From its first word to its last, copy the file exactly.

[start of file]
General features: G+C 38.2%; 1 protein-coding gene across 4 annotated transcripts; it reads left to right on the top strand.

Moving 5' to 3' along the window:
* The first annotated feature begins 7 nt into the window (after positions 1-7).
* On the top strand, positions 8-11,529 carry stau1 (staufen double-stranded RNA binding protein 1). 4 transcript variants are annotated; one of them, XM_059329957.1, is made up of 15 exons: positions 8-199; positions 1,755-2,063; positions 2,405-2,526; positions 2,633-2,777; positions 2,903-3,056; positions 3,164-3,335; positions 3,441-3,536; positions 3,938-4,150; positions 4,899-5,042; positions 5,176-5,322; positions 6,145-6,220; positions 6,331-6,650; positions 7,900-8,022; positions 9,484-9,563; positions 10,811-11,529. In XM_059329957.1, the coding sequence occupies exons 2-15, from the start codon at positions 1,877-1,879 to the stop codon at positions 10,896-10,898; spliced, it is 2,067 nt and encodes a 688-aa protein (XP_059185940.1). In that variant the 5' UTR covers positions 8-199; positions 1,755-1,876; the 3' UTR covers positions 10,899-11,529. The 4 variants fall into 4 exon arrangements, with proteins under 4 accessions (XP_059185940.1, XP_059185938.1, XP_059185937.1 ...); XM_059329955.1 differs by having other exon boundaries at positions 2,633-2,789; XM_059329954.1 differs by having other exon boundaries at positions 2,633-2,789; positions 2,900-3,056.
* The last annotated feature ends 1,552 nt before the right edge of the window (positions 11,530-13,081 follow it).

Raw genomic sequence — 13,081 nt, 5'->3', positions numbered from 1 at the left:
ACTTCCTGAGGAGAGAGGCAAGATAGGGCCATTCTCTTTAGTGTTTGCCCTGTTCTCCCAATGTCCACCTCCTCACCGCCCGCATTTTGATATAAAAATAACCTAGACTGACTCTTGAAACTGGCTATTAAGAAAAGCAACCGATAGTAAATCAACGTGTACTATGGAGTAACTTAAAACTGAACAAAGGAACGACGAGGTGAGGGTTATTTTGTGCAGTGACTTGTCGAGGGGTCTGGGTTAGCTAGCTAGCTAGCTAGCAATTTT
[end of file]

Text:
General features: G+C 38.2%; 1 protein-coding gene across 4 annotated transcripts; it reads left to right on the top strand.

Moving 5' to 3' along the window:
* The first annotated feature begins 7 nt into the window (after positions 1-7).
* On the top strand, positions 8-11,529 carry stau1 (staufen double-stranded RNA binding protein 1). 4 transcript variants are annotated; one of them, XM_059329957.1, is made up of 15 exons: positions 8-199; positions 1,755-2,063; positions 2,405-2,526; positions 2,633-2,777; positions 2,903-3,056; positions 3,164-3,335; positions 3,441-3,536; positions 3,938-4,150; positions 4,899-5,042; positions 5,176-5,322; positions 6,145-6,220; positions 6,331-6,650; positions 7,900-8,022; positions 9,484-9,563; positions 10,811-11,529. In XM_059329957.1, the coding sequence occupies exons 2-15, from the start codon at positions 1,877-1,879 to the stop codon at positions 10,896-10,898; spliced, it is 2,067 nt and encodes a 688-aa protein (XP_059185940.1). In that variant the 5' UTR covers positions 8-199; positions 1,755-1,876; the 3' UTR covers positions 10,899-11,529. The 4 variants fall into 4 exon arrangements, with proteins under 4 accessions (XP_059185940.1, XP_059185938.1, XP_059185937.1 ...); XM_059329955.1 differs by having other exon boundaries at positions 2,633-2,789; XM_059329954.1 differs by having other exon boundaries at positions 2,633-2,789; positions 2,900-3,056.
* The last annotated feature ends 1,552 nt before the right edge of the window (positions 11,530-13,081 follow it).

Raw genomic sequence — 13,081 nt, 5'->3', positions numbered from 1 at the left:
ACTTCCTGAGGAGAGAGGCAAGATAGGGCCATTCTCTTTAGTGTTTGCCCTGTTCTCCCAATGTCCACCTCCTCACCGCCCGCATTTTGATATAAAAATAACCTAGACTGACTCTTGAAACTGGCTATTAAGAAAAGCAACCGATAGTAAATCAACGTGTACTATGGAGTAACTTAAAACTGAACAAAGGAACGACGAGGTGAGGGTTATTTTGTGCAGTGACTTGTCGAGGGGTCTGGGTTAGCTAGCTAGCTAGCTAGCAATTTT